I have been so intrigued by the concept as to potentially going head to head with them. But before I do anything, I want to see Minute Clinics generate a profit. I have sat through three years of listening to Ms. Hall Whitman talk about this, that and the other expansion program, that has resulted in a grand total of 22 clinics in three years, but now I’m listening to Mr. Howe talk about seeing 30-35 PPD at each clinic, when their own reports show actual patronage at 15 PPD. By their own publication, 17-19 PPD is break even, so they are not breaking even. Until profitability is proved, their concept is a giant beta test. Do I think that the concept has value in bringing down healthcare costs and allowing access to those in rural unserved areas, yes, absolutely. But is Minute Clinics going to be commercially viable, only time will tell. Do I like your concept of enjoining it within venues offering other services, I think that is how the quick care concept is most beneficially utilized. Over the last three years, during which period Ms Hall Whitman touted 400 additional clinics by EOY 2006. Well, she did 22 of those clinics. The other 378 got opened by not for profits, all of which were done, either physically or referrally, to promote other health network resources, maintain competitive posture, and other applications having no bearing on the profitability of the quick care component. So we have quick care, viable as a loss leader, and hopefully someday provable as a viable commercial venture. Thanks for giving me this opportunity to vent. Sam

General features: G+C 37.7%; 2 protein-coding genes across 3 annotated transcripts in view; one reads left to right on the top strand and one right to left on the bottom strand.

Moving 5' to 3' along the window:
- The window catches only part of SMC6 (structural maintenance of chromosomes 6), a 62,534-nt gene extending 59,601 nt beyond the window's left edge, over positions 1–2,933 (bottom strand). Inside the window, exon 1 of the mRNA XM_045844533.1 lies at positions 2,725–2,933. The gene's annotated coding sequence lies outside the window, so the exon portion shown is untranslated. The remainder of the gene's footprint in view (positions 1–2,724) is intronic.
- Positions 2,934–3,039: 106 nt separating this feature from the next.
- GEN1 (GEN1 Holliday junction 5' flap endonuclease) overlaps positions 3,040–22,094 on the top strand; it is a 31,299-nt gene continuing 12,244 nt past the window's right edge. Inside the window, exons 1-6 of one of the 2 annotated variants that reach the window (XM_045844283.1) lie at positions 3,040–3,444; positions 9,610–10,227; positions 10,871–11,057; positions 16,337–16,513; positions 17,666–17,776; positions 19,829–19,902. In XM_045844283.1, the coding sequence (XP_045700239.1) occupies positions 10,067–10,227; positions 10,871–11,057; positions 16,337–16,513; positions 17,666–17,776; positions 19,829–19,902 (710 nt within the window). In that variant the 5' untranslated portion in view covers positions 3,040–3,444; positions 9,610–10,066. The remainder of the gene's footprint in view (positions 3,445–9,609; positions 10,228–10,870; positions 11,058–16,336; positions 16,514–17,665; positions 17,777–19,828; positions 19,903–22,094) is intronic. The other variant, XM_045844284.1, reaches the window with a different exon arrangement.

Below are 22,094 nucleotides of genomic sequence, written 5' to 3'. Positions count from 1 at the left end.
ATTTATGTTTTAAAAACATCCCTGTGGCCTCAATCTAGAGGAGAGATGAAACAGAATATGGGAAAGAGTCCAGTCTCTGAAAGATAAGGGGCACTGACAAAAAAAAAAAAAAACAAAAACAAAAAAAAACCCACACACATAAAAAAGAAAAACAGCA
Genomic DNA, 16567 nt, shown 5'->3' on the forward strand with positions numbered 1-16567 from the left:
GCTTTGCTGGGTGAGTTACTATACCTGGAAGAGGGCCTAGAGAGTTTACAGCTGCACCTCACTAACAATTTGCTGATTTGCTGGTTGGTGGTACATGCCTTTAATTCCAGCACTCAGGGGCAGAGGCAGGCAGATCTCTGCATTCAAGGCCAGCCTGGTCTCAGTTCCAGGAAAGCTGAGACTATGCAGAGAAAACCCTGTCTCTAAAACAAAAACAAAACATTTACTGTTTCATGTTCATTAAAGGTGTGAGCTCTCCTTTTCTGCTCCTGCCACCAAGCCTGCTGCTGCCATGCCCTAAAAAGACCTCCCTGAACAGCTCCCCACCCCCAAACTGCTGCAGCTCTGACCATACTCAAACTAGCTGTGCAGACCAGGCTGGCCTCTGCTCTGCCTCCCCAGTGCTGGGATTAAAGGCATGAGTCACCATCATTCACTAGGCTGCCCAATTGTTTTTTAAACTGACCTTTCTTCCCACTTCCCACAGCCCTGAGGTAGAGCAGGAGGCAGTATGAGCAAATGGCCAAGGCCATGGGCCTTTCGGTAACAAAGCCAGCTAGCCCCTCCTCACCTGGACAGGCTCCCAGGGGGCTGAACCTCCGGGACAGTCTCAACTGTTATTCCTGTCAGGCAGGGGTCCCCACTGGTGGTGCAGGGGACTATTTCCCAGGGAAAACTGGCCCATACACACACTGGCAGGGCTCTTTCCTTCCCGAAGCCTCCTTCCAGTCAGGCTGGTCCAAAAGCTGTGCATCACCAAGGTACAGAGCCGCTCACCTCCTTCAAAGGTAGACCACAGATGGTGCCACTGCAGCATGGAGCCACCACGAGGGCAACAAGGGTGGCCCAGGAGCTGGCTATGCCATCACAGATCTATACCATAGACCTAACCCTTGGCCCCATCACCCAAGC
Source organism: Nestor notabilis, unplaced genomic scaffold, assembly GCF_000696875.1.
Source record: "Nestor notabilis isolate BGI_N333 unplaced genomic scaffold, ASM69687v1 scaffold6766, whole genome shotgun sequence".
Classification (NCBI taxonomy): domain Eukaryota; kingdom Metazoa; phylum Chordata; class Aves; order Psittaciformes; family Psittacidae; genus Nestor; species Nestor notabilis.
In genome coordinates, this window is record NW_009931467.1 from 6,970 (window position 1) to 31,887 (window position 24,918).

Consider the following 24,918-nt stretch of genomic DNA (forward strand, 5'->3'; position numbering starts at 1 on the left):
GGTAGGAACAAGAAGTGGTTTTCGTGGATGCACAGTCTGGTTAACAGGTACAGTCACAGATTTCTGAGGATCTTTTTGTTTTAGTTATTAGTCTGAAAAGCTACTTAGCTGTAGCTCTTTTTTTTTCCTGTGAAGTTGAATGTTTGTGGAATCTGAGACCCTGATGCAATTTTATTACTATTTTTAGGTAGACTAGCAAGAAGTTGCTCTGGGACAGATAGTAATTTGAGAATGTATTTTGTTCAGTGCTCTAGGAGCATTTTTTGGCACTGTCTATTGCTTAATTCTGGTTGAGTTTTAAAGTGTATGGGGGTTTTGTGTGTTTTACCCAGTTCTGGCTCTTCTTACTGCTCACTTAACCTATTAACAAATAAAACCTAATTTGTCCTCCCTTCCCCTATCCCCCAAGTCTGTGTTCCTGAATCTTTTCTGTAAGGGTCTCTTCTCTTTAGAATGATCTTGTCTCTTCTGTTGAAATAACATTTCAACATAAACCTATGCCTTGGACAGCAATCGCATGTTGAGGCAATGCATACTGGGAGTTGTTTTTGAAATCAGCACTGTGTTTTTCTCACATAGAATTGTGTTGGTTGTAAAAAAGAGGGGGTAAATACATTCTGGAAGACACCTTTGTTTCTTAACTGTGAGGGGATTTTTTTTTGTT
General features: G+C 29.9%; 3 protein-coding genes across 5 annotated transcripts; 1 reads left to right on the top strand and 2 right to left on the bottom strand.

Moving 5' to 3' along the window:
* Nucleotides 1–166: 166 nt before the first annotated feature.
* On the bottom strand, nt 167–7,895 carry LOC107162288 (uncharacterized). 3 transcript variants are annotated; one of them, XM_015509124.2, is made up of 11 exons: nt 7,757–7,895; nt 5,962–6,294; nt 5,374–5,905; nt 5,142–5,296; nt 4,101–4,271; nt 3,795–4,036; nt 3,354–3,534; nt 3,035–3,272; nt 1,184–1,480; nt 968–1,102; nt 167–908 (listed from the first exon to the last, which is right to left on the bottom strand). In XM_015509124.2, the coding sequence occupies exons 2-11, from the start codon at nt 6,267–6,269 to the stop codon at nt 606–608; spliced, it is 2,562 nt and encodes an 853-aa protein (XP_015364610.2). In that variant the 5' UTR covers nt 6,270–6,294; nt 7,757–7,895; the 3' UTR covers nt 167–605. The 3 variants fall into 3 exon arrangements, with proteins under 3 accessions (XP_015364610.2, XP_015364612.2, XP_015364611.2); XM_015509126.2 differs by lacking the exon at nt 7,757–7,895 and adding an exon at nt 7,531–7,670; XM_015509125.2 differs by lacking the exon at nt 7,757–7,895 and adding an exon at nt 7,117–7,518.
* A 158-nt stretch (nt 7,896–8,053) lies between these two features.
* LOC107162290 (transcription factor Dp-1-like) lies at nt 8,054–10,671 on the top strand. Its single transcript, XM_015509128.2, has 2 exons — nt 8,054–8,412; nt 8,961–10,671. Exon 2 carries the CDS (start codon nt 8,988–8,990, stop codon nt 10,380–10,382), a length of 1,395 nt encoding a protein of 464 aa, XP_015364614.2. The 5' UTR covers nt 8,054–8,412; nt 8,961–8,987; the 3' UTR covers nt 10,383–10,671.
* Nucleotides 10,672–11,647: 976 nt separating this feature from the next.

3. As a Practice Admininstrator, I have become more interested in the idea of “Minute Clinics” concepts, but offering this within an office setting. My approach would be to staff NP’s that could provide minor surgical care such “benign mole removals”, to those patients that have coverage but do not want to wait for precerts/authorizations or approvals (cosmetic procedure) from their insurance payers. These patients would be willing to “waive” billing their carriers and paying a flat fee as a private pay patient by signing such waivers. These would be “walk-in” visits only.
    I would be interested in hearing some comments/recomendations/opinions on such practices.